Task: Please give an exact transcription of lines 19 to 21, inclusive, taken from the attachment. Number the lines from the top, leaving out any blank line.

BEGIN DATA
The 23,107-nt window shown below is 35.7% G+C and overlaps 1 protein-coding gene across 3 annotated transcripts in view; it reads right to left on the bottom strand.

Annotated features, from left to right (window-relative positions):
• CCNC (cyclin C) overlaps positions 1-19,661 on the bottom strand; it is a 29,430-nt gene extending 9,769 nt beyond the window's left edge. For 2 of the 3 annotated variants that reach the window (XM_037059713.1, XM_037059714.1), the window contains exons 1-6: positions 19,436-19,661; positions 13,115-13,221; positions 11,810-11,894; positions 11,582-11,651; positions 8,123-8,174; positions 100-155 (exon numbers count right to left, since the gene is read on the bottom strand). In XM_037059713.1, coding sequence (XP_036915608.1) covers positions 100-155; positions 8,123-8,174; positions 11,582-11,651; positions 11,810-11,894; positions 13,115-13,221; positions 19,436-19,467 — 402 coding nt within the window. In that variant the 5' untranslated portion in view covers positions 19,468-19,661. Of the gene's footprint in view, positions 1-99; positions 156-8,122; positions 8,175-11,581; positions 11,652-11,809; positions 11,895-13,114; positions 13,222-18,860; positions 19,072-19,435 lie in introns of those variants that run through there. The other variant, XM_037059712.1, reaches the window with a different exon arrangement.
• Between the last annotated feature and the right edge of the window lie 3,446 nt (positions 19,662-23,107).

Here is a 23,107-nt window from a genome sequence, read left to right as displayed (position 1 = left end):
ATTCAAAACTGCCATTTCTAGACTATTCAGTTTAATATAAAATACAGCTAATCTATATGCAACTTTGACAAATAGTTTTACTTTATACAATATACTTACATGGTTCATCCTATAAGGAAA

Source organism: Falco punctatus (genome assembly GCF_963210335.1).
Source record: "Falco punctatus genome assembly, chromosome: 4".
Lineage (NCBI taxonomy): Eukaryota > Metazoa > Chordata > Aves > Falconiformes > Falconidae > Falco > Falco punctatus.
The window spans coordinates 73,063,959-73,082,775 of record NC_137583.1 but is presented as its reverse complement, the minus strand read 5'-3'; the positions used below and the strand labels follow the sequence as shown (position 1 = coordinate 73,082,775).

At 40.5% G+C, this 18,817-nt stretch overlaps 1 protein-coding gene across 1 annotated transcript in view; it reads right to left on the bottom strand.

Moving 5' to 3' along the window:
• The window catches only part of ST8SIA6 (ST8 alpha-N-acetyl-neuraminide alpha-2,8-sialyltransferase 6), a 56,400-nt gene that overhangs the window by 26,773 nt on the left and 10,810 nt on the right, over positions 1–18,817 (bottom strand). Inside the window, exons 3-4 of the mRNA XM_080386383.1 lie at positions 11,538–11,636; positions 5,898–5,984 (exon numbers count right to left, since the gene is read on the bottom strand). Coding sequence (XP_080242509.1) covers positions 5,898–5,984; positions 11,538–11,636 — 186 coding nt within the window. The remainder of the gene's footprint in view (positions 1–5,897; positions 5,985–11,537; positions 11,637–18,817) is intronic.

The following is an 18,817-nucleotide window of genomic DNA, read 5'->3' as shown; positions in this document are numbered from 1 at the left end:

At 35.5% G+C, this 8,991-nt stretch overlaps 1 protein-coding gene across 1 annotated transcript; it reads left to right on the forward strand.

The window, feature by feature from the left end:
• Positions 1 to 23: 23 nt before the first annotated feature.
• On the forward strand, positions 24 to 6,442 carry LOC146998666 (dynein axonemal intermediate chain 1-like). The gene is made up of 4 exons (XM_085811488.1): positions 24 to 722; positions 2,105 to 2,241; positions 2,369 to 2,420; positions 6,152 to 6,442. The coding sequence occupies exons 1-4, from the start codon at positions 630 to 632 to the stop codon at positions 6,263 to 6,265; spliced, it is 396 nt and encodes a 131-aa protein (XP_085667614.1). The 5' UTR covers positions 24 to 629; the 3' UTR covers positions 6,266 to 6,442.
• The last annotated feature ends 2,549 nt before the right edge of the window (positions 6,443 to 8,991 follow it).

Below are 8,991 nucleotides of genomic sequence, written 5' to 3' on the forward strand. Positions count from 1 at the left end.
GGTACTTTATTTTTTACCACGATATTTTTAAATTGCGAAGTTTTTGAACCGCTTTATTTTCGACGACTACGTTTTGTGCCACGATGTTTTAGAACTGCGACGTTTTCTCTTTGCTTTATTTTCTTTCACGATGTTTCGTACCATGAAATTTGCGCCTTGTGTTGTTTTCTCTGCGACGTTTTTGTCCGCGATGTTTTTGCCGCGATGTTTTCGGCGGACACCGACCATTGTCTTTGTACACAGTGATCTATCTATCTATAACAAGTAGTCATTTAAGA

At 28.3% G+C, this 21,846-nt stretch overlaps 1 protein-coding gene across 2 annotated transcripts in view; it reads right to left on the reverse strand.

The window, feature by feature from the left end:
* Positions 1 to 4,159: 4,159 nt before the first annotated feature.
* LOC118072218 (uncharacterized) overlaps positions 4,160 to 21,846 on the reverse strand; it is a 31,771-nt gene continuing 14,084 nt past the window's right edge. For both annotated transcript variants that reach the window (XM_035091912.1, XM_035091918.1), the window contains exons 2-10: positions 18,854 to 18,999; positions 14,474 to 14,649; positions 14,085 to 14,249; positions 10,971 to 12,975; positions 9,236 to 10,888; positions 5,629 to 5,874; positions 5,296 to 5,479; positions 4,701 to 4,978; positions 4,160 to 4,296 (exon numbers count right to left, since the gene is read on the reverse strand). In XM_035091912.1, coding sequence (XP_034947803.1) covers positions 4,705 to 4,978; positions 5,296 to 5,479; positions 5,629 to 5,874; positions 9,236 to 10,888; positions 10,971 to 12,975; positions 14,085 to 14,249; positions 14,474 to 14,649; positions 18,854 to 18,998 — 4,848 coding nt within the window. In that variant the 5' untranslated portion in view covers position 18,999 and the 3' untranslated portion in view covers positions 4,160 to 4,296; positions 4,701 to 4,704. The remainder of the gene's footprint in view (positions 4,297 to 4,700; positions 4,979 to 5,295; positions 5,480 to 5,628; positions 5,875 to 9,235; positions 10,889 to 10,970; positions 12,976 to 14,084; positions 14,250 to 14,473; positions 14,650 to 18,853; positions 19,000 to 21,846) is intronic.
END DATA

• The last annotated feature ends 2,549 nt before the right edge of the window (positions 6,443 to 8,991 follow it).

Below are 8,991 nucleotides of genomic sequence, written 5' to 3' on the forward strand. Positions count from 1 at the left end.
GGTACTTTATTTTTTACCACGATATTTTTAAATTGCGAAGTTTTTGAACCGCTTTATTTTCGACGACTACGTTTTGTGCCACGATGTTTTAGAACTGCGACGTTTTCTCTTTGCTTTATTTTCTTTCACGATGTTTCGTACCATGAAATTTGCGCCTTGTGTTGTTTTCTCTGCGACGTTTTTGTCCGCGATGTTTTTGCCGCGATGTTTTCGGCGGACACCGACCATTGTCTTTGTACACAGTGATCTATCTATCTATAACAAGTAGTCATTTAAGA